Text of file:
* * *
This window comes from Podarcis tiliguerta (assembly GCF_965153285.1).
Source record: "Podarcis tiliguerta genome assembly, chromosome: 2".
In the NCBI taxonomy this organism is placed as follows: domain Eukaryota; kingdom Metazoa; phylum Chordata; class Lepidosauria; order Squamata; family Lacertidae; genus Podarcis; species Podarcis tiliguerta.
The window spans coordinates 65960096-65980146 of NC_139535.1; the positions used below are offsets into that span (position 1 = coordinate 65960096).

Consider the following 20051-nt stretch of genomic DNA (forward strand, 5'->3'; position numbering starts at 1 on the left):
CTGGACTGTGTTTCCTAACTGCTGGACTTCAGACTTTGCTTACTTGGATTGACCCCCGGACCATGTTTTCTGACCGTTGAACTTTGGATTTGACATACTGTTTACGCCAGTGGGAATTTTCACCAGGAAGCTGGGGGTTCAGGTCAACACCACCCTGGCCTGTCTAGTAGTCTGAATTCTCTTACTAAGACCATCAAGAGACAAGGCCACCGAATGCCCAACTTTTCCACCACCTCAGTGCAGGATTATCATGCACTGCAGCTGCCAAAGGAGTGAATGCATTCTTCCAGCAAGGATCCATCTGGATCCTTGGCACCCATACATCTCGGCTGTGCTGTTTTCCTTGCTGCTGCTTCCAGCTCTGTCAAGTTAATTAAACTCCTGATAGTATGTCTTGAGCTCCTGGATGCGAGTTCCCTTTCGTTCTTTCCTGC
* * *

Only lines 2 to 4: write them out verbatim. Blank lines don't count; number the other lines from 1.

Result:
Source record: "Podarcis tiliguerta genome assembly, chromosome: 2".
In the NCBI taxonomy this organism is placed as follows: domain Eukaryota; kingdom Metazoa; phylum Chordata; class Lepidosauria; order Squamata; family Lacertidae; genus Podarcis; species Podarcis tiliguerta.
The window spans coordinates 65960096-65980146 of NC_139535.1; the positions used below are offsets into that span (position 1 = coordinate 65960096).